inside Power Panel’s Gen 20 Tank system. All the pieces fit onto a standard pallet easily handled by two people

The patented PowerPanel Gen 20 tank is modular for ease of transportation and rapid on-site assembly. A standard shipping container can accommodate over 50 of the tanks for rapid deployment anywhere where needed.  Since both the exterior and interior liner are made from non-degrading engineered foam and plastics, the tank can be installed indoors or outdoors, or even buried at grade.

A uniquely innovative feature is the tank’s configuration for assembly.  It comes self-palletized and consists of an outer “hoop” and cover, into which the EPP foam sections are inserted along with a thermo-plastic liner.  All the pieces needed fit on the footprint of a standard pallet, making it easy to move the tank into a building or up onto a rooftop— in fact individual pieces can fit through a very small entrance, and the heaviest of them is just 10 pounds.

The entire tank assembly’s total weight just a little over 100 pounds, meaning that two people can easily unload and manage one under any field conditions.  And, the company reports that they can set one up in a matter of minutes.

The tank’s inventor Garth Schultz notes that “people in marketing always claim that something takes just ‘minutes’ without actually disclosing just how many minutes that is. But in the case of our Gen 20 Tank we’re being transparent: it takes two people all of 5 to 10 minutes—tops– to set one up.  To say our design saves valuable installation time is the understatement of the decade.”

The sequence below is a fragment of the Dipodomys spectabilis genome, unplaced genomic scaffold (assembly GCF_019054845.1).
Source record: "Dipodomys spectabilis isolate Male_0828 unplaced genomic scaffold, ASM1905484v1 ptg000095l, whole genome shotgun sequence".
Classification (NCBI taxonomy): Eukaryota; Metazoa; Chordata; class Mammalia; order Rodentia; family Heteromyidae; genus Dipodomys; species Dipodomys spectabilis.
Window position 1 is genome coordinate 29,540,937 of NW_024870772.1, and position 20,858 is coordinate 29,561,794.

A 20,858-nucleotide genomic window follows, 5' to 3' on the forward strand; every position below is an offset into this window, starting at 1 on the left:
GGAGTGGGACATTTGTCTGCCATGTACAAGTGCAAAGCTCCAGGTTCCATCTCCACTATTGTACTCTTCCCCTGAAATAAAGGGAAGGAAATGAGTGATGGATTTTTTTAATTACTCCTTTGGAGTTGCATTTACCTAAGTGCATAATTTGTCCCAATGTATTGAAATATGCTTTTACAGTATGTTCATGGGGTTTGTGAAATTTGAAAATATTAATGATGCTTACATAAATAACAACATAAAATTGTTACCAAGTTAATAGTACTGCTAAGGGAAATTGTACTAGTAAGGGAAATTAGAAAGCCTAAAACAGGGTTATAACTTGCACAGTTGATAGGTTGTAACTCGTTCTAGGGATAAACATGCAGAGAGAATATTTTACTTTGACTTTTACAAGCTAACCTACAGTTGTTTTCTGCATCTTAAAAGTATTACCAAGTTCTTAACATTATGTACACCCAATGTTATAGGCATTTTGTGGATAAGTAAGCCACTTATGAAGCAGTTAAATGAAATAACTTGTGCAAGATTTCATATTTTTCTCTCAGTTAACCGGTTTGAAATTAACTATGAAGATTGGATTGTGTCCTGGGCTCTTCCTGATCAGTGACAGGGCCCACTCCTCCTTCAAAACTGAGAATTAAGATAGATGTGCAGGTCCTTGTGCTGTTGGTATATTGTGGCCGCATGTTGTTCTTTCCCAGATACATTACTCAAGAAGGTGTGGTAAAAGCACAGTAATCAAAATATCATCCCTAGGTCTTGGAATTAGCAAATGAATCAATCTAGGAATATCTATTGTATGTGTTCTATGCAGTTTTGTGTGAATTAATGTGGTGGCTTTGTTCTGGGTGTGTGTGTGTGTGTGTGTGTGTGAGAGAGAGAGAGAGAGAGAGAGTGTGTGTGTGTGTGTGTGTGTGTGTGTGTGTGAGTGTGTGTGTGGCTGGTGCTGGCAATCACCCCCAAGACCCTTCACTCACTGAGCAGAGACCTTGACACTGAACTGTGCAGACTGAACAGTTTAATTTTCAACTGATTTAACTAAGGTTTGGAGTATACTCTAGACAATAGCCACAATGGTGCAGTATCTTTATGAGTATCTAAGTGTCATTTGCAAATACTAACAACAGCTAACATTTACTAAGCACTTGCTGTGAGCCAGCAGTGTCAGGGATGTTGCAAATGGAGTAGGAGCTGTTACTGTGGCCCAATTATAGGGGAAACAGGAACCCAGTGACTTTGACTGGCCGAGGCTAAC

Schultz also points out other advantages to PowerPanel’s unique storage topology.  “You can ‘cascade’ multiple tanks together using our connecting hardware to expand a system.  Since the tanks aren’t pressurized no pressure vessel certification is required.  Our system can take full advantage of the various tax and other credits out there.  We also have a range of upgrades available, including heat exchangers and water-purification systems for medical and other field uses.”

The adaptable materials that form the PowerPanel tank structure cover the range of thermal applications, enabling either hot or cold storage from 200 F to as low as -25 F.  Flexible options include customizing liners for different fluid use, depending on the need, the Applications for PowerPanel’s thermal storage and complete PV/thermal systems range from disaster relief operations to institutional and hospitality facilities—anywhere hot or cold pure water is essential to human health and well-being.  For more information contact

Real world use

The large integrated system can supply enough solar thermal water to supply an average sized hotel, along with generate supplemental electricity, and systems can be daisy-chained.  That configuration would be ideal for hospitals, campuses, and other facilities.

A Power Panel Gen 20 Tank and integrated PV/Thermal array (also from Power Panel and a patented design), on a hotel rooftop in St. Thomas, U.S. Virgin Islands.

Some commercial users of the larger integrated system (multi PV panels and tanks) include Winward Passage, a resort hotel in Saint Thomas and BVQ Lofts in Cleveland,  an apartment complex in Ohio.

The small system has seen placement in relief operations by NGOs, notably in Puerto Rico following a hurricane as well as in Ukraine, serving communities with electricity to stay connected as well as hot water for everyday living.


Mark Cerasuolo has spent nearly 30 years in the electrical manufacturing and renewable energy industries, most recently at Morningstar Corporation, a leading brand in off-grid solar components. His prior roles include marketing, training and product development with OutBack Power and Leviton Manufacturing.

The views and opinions expressed in this article are the author’s own, and do not necessarily reflect those held by pv magazine.